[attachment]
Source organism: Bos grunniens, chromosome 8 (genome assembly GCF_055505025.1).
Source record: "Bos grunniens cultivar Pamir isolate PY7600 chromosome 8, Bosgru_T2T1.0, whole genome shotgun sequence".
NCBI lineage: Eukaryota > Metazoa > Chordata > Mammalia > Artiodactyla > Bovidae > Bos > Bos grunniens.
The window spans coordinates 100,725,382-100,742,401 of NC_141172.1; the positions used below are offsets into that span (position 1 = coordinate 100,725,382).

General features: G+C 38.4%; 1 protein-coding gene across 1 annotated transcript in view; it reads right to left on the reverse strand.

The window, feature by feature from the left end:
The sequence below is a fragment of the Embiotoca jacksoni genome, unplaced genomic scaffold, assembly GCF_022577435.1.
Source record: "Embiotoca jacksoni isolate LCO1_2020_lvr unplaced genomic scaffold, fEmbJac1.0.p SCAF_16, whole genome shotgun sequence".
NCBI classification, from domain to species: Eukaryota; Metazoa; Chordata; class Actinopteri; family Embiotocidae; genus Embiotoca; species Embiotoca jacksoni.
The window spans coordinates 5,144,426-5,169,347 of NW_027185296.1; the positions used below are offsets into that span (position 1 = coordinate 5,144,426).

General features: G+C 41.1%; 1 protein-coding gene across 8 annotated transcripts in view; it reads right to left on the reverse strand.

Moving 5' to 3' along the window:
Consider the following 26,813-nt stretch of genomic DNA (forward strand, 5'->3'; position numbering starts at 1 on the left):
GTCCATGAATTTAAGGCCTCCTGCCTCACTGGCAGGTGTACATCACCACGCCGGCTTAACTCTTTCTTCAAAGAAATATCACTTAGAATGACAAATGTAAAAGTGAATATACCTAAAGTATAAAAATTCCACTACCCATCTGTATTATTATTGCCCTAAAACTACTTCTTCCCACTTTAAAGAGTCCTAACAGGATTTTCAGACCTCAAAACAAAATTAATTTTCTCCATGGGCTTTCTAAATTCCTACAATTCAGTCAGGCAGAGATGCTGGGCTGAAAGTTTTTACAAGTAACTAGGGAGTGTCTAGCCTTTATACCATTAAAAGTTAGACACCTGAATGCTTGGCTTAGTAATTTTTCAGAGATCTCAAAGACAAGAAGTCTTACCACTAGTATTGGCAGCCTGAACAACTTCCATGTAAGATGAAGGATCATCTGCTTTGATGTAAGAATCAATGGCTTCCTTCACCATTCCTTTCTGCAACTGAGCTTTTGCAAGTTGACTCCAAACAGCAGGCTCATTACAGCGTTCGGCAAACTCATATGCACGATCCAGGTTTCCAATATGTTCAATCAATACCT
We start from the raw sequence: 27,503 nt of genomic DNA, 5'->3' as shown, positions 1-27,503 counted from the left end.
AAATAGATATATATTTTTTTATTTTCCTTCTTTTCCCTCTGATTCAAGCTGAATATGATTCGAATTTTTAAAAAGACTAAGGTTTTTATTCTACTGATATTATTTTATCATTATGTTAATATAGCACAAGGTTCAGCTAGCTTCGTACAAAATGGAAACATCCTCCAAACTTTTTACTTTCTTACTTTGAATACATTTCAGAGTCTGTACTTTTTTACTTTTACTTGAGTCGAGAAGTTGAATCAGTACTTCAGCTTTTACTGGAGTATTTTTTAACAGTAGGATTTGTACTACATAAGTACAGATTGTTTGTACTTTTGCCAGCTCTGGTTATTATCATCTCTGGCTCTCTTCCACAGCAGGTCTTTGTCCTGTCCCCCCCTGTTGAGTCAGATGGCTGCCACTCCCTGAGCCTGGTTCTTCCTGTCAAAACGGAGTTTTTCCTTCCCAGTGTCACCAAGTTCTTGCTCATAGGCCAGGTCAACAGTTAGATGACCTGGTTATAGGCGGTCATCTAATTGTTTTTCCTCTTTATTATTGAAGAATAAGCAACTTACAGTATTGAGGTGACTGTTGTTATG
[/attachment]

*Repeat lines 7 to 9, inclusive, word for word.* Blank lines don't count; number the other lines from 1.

The sequence below is a fragment of the Embiotoca jacksoni genome, unplaced genomic scaffold, assembly GCF_022577435.1.
Source record: "Embiotoca jacksoni isolate LCO1_2020_lvr unplaced genomic scaffold, fEmbJac1.0.p SCAF_16, whole genome shotgun sequence".
NCBI classification, from domain to species: Eukaryota; Metazoa; Chordata; class Actinopteri; family Embiotocidae; genus Embiotoca; species Embiotoca jacksoni.